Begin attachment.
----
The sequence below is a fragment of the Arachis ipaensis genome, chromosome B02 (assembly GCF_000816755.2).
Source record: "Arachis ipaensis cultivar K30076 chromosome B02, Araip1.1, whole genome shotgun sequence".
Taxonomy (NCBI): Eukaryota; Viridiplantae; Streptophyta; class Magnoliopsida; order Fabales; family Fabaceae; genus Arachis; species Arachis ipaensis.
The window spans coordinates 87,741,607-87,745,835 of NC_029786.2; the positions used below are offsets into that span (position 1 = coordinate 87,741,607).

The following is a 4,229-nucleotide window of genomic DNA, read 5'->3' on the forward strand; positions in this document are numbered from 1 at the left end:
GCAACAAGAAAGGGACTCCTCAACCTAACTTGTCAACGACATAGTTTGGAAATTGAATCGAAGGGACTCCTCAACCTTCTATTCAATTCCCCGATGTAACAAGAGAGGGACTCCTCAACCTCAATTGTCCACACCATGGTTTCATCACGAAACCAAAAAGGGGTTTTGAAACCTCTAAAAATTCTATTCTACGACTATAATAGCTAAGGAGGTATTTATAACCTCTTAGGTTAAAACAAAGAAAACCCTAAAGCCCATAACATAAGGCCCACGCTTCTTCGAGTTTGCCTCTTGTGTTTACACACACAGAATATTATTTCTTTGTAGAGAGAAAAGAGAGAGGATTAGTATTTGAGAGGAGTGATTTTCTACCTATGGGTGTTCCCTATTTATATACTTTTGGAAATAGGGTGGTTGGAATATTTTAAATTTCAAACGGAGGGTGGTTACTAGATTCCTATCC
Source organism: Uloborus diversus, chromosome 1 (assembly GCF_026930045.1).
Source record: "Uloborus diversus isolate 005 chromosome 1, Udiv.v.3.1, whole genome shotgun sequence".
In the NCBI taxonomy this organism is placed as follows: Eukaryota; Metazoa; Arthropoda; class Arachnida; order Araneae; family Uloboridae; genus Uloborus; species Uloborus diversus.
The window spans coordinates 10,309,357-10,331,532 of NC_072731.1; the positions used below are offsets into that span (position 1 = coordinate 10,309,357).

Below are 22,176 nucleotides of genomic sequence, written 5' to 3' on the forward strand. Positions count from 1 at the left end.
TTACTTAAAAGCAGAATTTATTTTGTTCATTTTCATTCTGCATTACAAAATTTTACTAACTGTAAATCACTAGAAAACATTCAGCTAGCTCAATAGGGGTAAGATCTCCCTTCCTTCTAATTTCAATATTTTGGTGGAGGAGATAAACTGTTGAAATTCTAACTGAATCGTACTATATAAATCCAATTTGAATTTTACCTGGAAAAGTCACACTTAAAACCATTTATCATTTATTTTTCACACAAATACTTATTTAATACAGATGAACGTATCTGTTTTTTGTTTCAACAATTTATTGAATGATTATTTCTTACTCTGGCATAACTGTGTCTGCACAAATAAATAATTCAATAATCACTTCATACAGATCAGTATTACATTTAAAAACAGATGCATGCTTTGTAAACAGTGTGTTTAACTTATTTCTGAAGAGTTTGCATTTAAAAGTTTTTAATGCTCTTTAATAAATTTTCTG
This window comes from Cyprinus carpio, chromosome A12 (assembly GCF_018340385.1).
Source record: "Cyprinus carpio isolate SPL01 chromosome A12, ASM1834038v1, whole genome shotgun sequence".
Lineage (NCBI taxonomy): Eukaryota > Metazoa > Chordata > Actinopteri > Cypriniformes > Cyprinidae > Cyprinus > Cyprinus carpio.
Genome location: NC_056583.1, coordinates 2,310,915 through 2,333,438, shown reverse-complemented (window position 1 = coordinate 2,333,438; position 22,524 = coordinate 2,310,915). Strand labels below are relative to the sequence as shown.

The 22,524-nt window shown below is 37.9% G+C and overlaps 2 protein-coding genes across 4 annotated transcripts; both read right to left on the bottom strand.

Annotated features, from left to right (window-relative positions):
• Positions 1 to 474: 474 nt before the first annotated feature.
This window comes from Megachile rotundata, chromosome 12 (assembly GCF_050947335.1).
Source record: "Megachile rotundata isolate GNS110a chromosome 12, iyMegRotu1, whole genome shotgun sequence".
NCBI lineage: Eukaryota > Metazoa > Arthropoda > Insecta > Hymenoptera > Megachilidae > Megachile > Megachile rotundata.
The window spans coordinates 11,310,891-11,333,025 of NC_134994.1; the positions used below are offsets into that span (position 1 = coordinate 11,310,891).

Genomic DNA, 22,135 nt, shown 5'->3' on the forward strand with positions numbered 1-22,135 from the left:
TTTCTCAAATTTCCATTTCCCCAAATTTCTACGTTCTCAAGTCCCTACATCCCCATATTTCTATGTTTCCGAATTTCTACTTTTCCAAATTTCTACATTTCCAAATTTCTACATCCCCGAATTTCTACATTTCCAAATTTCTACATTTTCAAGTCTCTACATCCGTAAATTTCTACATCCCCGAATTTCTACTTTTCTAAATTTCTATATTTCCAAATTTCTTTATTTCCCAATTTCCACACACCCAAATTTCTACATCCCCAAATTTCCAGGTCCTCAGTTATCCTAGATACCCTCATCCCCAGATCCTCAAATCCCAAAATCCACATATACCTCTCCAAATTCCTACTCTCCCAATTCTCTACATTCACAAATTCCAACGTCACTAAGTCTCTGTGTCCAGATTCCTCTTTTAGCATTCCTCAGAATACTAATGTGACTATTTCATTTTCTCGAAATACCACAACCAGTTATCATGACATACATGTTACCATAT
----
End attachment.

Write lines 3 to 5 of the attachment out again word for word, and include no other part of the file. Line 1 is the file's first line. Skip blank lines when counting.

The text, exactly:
Taxonomy (NCBI): Eukaryota; Viridiplantae; Streptophyta; class Magnoliopsida; order Fabales; family Fabaceae; genus Arachis; species Arachis ipaensis.
The window spans coordinates 87,741,607-87,745,835 of NC_029786.2; the positions used below are offsets into that span (position 1 = coordinate 87,741,607).

The following is a 4,229-nucleotide window of genomic DNA, read 5'->3' on the forward strand; positions in this document are numbered from 1 at the left end: